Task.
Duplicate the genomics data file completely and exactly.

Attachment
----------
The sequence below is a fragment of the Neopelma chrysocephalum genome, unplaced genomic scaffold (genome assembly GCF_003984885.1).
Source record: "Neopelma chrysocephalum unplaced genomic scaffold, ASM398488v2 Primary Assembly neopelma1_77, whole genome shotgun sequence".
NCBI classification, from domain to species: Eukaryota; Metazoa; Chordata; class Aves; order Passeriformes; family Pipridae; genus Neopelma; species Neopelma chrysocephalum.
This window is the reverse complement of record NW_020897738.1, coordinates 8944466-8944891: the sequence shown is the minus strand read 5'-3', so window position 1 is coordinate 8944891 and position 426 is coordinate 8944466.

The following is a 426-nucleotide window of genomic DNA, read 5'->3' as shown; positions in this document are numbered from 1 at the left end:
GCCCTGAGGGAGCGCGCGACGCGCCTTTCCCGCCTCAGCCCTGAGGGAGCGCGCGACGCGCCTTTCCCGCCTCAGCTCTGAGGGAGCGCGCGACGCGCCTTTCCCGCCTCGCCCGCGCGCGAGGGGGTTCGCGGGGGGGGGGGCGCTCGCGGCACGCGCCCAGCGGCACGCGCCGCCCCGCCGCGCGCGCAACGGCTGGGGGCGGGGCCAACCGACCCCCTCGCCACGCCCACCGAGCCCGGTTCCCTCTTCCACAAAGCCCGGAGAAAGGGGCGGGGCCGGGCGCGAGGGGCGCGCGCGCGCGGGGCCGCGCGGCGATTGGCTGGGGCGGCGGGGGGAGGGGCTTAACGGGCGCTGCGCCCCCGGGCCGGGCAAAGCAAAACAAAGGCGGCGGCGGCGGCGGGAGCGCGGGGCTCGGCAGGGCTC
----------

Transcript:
The sequence below is a fragment of the Neopelma chrysocephalum genome, unplaced genomic scaffold (genome assembly GCF_003984885.1).
Source record: "Neopelma chrysocephalum unplaced genomic scaffold, ASM398488v2 Primary Assembly neopelma1_77, whole genome shotgun sequence".
NCBI classification, from domain to species: Eukaryota; Metazoa; Chordata; class Aves; order Passeriformes; family Pipridae; genus Neopelma; species Neopelma chrysocephalum.
This window is the reverse complement of record NW_020897738.1, coordinates 8944466-8944891: the sequence shown is the minus strand read 5'-3', so window position 1 is coordinate 8944891 and position 426 is coordinate 8944466.

The following is a 426-nucleotide window of genomic DNA, read 5'->3' as shown; positions in this document are numbered from 1 at the left end:
GCCCTGAGGGAGCGCGCGACGCGCCTTTCCCGCCTCAGCCCTGAGGGAGCGCGCGACGCGCCTTTCCCGCCTCAGCTCTGAGGGAGCGCGCGACGCGCCTTTCCCGCCTCGCCCGCGCGCGAGGGGGTTCGCGGGGGGGGGGGCGCTCGCGGCACGCGCCCAGCGGCACGCGCCGCCCCGCCGCGCGCGCAACGGCTGGGGGCGGGGCCAACCGACCCCCTCGCCACGCCCACCGAGCCCGGTTCCCTCTTCCACAAAGCCCGGAGAAAGGGGCGGGGCCGGGCGCGAGGGGCGCGCGCGCGCGGGGCCGCGCGGCGATTGGCTGGGGCGGCGGGGGGAGGGGCTTAACGGGCGCTGCGCCCCCGGGCCGGGCAAAGCAAAACAAAGGCGGCGGCGGCGGCGGGAGCGCGGGGCTCGGCAGGGCTC